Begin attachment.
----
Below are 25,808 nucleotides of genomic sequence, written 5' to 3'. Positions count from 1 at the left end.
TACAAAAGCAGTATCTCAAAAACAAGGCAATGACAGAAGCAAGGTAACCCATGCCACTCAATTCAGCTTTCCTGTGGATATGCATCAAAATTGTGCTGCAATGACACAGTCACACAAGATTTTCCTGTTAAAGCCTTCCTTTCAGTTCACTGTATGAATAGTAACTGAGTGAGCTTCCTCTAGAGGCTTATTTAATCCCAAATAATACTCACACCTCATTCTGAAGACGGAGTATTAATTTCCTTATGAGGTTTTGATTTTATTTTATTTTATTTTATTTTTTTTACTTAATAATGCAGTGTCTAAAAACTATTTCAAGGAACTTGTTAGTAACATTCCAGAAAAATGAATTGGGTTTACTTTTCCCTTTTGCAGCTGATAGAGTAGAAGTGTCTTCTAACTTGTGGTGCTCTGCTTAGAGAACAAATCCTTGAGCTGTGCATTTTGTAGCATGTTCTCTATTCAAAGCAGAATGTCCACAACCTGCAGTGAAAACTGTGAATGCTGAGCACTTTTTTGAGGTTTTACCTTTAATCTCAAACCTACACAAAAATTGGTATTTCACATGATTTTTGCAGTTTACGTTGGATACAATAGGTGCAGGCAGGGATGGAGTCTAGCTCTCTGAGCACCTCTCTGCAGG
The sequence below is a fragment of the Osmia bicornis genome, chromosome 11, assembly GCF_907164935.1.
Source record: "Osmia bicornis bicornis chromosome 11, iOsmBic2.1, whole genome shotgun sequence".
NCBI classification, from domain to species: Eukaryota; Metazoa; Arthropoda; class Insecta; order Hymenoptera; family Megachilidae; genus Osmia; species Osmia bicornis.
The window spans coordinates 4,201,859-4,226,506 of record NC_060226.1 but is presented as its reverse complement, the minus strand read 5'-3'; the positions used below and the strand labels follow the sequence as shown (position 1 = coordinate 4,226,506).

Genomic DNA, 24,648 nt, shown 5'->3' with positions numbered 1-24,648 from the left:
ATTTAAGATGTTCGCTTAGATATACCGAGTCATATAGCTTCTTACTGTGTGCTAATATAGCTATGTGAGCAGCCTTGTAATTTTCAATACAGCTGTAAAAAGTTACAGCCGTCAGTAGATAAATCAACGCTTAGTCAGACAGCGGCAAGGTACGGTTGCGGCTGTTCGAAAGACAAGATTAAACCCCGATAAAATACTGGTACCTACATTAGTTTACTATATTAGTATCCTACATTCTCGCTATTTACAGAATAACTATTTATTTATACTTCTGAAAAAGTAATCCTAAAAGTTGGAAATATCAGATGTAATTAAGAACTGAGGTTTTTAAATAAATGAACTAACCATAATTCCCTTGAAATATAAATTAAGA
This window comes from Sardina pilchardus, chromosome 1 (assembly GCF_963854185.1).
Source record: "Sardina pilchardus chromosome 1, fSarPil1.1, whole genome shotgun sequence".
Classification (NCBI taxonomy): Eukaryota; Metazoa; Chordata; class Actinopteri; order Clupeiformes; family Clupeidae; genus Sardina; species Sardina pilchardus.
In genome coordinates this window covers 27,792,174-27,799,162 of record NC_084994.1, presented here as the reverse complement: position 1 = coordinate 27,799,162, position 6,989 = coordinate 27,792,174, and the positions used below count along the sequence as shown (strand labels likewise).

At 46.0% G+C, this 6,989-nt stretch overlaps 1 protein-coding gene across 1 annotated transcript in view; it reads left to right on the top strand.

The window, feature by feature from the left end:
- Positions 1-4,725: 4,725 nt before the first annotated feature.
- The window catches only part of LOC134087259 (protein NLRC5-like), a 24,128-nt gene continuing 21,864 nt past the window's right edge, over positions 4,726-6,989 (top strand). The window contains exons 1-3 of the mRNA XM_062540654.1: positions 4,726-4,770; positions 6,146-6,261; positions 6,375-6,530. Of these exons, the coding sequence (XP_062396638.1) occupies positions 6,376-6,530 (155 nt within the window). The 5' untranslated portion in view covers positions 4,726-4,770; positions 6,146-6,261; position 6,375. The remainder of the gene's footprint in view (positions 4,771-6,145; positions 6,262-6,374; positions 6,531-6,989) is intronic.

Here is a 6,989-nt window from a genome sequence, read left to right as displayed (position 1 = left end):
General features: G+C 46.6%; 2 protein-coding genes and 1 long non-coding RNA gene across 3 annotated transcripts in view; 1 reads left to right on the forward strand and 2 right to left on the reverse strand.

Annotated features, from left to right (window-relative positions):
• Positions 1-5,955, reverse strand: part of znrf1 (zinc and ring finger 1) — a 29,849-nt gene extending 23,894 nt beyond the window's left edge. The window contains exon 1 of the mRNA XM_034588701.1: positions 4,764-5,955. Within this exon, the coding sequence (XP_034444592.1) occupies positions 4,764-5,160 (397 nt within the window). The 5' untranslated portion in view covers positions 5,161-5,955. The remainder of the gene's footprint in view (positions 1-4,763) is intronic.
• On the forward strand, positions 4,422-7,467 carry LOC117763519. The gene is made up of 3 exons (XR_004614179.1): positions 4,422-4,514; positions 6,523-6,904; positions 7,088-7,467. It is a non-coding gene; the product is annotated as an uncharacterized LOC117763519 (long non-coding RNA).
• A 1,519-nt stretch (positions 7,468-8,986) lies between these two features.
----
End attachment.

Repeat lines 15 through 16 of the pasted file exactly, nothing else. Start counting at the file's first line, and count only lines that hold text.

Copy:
- Positions 1-4,725: 4,725 nt before the first annotated feature.
- The window catches only part of LOC134087259 (protein NLRC5-like), a 24,128-nt gene continuing 21,864 nt past the window's right edge, over positions 4,726-6,989 (top strand). The window contains exons 1-3 of the mRNA XM_062540654.1: positions 4,726-4,770; positions 6,146-6,261; positions 6,375-6,530. Of these exons, the coding sequence (XP_062396638.1) occupies positions 6,376-6,530 (155 nt within the window). The 5' untranslated portion in view covers positions 4,726-4,770; positions 6,146-6,261; position 6,375. The remainder of the gene's footprint in view (positions 4,771-6,145; positions 6,262-6,374; positions 6,531-6,989) is intronic.